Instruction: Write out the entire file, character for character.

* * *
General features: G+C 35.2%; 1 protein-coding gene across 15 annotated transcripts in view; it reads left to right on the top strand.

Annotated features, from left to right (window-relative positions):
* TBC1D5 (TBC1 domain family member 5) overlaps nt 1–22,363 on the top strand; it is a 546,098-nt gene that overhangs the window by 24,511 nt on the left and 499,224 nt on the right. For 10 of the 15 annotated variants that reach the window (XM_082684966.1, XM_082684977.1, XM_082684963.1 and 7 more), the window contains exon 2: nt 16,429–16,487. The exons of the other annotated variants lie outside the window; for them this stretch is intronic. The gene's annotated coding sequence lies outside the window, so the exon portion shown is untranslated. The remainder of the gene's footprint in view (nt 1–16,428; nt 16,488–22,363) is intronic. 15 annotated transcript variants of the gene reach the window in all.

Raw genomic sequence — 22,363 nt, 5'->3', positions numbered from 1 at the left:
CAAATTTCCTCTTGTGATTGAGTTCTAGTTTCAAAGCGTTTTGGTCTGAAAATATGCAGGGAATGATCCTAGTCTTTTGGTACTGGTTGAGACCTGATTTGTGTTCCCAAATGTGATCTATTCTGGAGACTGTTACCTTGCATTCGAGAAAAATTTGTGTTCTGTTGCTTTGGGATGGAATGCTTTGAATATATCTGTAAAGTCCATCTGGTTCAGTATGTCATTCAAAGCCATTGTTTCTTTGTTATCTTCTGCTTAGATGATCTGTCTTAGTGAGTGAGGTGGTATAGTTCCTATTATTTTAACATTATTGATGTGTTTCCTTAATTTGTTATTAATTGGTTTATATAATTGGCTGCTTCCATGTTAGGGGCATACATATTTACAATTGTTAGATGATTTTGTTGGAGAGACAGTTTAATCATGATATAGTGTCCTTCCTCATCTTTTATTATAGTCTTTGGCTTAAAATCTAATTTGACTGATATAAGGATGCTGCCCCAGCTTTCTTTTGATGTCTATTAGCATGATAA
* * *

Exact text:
General features: G+C 35.2%; 1 protein-coding gene across 15 annotated transcripts in view; it reads left to right on the top strand.

Annotated features, from left to right (window-relative positions):
* TBC1D5 (TBC1 domain family member 5) overlaps nt 1–22,363 on the top strand; it is a 546,098-nt gene that overhangs the window by 24,511 nt on the left and 499,224 nt on the right. For 10 of the 15 annotated variants that reach the window (XM_082684966.1, XM_082684977.1, XM_082684963.1 and 7 more), the window contains exon 2: nt 16,429–16,487. The exons of the other annotated variants lie outside the window; for them this stretch is intronic. The gene's annotated coding sequence lies outside the window, so the exon portion shown is untranslated. The remainder of the gene's footprint in view (nt 1–16,428; nt 16,488–22,363) is intronic. 15 annotated transcript variants of the gene reach the window in all.

Raw genomic sequence — 22,363 nt, 5'->3', positions numbered from 1 at the left:
CAAATTTCCTCTTGTGATTGAGTTCTAGTTTCAAAGCGTTTTGGTCTGAAAATATGCAGGGAATGATCCTAGTCTTTTGGTACTGGTTGAGACCTGATTTGTGTTCCCAAATGTGATCTATTCTGGAGACTGTTACCTTGCATTCGAGAAAAATTTGTGTTCTGTTGCTTTGGGATGGAATGCTTTGAATATATCTGTAAAGTCCATCTGGTTCAGTATGTCATTCAAAGCCATTGTTTCTTTGTTATCTTCTGCTTAGATGATCTGTCTTAGTGAGTGAGGTGGTATAGTTCCTATTATTTTAACATTATTGATGTGTTTCCTTAATTTGTTATTAATTGGTTTATATAATTGGCTGCTTCCATGTTAGGGGCATACATATTTACAATTGTTAGATGATTTTGTTGGAGAGACAGTTTAATCATGATATAGTGTCCTTCCTCATCTTTTATTATAGTCTTTGGCTTAAAATCTAATTTGACTGATATAAGGATGCTGCCCCAGCTTTCTTTTGATGTCTATTAGCATGATAA